You may have heard thousands of times how someone praises Haute Couture, those hyper exclusive garments that are only available to the most privileged.
However, do you really know what the concept of Haute Couture refers to?
Maybe you think that any refined garment made by a prestigious designer is part of this type of fashion but nothing could be more untrue. Haute Couture has its own standards that make it the very essence of luxury and exclusivity.
Literally Haute Couture, since the concept is French, refers to the high tailoring of garments.
The term comes up in the Parisian workshops of Charles Frederick Worth, in the middle of 19th century. He became the first artist in Haute Couture as we know today. This dressmaker, who although of English origin developed his entire career in France, was also a pioneer in something important in this sector: presenting his collections with models walking, that is, performing runways in famous spaces in the French capital. Thereafter, the city was increasingly filled up with small shops related to sewing (embroiderers, shoe and glove makers, hatters, etc.).
The Haute Couture “club” is very restrictive and anyone cannot belong to it. In fact, in France, the Haute Couture is included in the law and protected by it
The Chambre Syndicale de la Haute Couture (Haute Couture Union Chamber) It is the commission that is in charge of regulating and deciding which fashion brands are truly part of Haute Couture.
What are the requirements?
- Present a collection of at least fifty original designs to the public every fashion season
- Clothing must be completely handmade, tailor made and with valuable and original fabrics. The assistance of the sewing machine must be anecdotal and they must have at least twenty staff members full-time (the so-called petites-mains).
- Have at least two workshop in Paris
- Outfits must be designed made-to-order for private client this customer, the first buyer, can decide if the garment can be reproduced and ordered by new buyers, or on the contrary, that it remains its own and unique.
- The dressmaker who begins the work of a garment is the one who must finish it. This covers from the initial sketch to the catwalk.
- It has to be approved by the Federation.
All of this is especially required to ensure that Paris continues to be the fashion capital of the world.
That is why although sometimes we hear that we are dealing with haute couture garments, in general these will not be part of it. Haute couture garments are usually used on very specific catwalks, exhibitions and only in some cases are they for sale. Either way, it is difficult to establish a real value for such respected garments and for this reason it is often said that they are priceless.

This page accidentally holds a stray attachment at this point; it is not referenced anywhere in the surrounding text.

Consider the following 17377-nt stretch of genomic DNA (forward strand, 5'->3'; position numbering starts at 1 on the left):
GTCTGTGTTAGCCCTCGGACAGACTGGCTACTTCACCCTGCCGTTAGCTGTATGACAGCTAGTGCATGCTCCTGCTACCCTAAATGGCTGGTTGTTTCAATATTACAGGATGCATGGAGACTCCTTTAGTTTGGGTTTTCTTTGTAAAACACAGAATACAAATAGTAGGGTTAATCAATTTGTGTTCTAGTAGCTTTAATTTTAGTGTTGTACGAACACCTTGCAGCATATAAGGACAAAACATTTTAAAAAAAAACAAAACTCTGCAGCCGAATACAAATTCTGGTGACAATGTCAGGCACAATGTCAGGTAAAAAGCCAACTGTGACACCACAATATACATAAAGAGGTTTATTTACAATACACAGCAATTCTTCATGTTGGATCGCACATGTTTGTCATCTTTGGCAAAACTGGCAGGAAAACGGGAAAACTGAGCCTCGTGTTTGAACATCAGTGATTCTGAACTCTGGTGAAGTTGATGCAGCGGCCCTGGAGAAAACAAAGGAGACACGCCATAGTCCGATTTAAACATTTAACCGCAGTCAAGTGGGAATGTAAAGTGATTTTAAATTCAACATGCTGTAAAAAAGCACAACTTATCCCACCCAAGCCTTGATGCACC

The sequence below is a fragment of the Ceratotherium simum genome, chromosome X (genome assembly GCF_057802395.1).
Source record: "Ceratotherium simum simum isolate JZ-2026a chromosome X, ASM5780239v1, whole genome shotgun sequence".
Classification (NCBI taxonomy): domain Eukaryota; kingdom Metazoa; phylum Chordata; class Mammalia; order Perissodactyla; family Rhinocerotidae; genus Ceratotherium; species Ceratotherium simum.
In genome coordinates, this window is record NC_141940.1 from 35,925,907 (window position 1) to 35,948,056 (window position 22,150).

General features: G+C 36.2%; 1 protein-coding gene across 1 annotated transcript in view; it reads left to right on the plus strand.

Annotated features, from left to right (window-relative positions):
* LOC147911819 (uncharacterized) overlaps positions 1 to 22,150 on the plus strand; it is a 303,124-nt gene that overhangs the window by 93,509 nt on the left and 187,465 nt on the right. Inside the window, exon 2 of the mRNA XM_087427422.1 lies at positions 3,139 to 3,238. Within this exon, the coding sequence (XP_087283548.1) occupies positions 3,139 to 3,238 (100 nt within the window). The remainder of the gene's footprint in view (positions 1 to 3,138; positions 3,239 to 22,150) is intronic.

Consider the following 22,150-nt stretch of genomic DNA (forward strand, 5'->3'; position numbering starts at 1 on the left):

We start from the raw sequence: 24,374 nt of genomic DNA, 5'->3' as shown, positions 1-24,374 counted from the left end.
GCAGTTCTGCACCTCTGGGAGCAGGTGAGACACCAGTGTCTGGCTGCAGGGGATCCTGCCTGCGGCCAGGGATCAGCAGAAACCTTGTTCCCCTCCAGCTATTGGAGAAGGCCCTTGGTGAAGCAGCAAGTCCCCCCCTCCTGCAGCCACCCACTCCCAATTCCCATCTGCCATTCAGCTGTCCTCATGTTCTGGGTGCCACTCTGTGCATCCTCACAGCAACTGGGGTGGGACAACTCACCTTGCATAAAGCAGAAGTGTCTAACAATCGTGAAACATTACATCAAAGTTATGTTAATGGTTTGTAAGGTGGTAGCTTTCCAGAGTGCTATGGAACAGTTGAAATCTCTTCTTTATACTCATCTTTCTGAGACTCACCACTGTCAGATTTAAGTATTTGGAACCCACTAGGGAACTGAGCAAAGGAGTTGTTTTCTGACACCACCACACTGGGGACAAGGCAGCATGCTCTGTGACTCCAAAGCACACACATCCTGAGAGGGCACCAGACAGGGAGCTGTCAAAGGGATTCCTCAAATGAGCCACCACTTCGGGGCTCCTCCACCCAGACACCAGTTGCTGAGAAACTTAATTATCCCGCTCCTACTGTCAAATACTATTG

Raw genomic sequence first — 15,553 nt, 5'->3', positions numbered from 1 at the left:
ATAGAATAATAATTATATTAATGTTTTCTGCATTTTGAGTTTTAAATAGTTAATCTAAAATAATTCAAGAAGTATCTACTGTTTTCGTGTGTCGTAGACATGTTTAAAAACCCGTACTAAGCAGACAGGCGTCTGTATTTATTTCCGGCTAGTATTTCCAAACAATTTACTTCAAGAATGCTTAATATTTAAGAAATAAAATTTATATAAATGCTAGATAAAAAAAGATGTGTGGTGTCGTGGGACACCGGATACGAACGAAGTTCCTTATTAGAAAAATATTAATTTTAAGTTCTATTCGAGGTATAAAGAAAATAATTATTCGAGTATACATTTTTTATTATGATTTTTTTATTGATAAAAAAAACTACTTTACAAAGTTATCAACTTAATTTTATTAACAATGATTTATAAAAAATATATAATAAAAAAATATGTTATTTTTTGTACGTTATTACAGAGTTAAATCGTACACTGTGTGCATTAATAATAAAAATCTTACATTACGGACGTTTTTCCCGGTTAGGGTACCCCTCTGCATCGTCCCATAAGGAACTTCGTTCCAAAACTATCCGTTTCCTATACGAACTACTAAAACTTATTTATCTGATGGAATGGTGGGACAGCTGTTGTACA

Who are the members of true Haute Couture?
The list of these members is not permanent but is updated every year. Originally, the main members of the club were some such as Cristóbal Balenciaga, Coco Chanel, Christian Lacroix or Emilio Pucci.
In addition to Balenciaga, only five other Spanish names have ever been considered throughout their history as members of Haute Couture. These are Paco Rabanne, Pertegaz and Josep Font, Antonio Castillo and Raphaël.
Currently in Spain we have a very important firm that is gaining more and more strength: Yolancris. This has already been tested to belong to the most famous club in Paris, although it is still waiting to pass some filters. Shakira, Lady Gaga or Rosalía are some of the celebrities who have had the honor to wear their designs
The official 2020 list is made up of the following fashion houses:
- Maison Rabih Kayrouz
- Giambattista Valli
- Alexis Mabille
- Stéphane Rolland
- Julien Fournié
- Alexandre Vauthier
- Maison Margiela
- Franck Sorbier
- Bouchra Jarra
- Jean Paul Gaultier
Other famous fashion brands are allowed to be part of Paris fashion week and present their designs as long as this is not done on the official calendar and, of course, never under the Haute Couture name.
They are called guest members, young and foreign brands that work outside of Paris such as Ralph & Russo, Antonio Grimaldi, Azzaro Couture, Georges Hobeika, Iris Van Herpen, Ulyana Sergeenko, Ronald Van Der Kemp, Zuhair Murad, Julie de Libran, Guo Pei, Aganovich, Aelis, Rahul Mishra, Xuan e Imane Ayissi, Elie Saab, Valentino, Giorgio Armani Privé and Viktor & Rolf.
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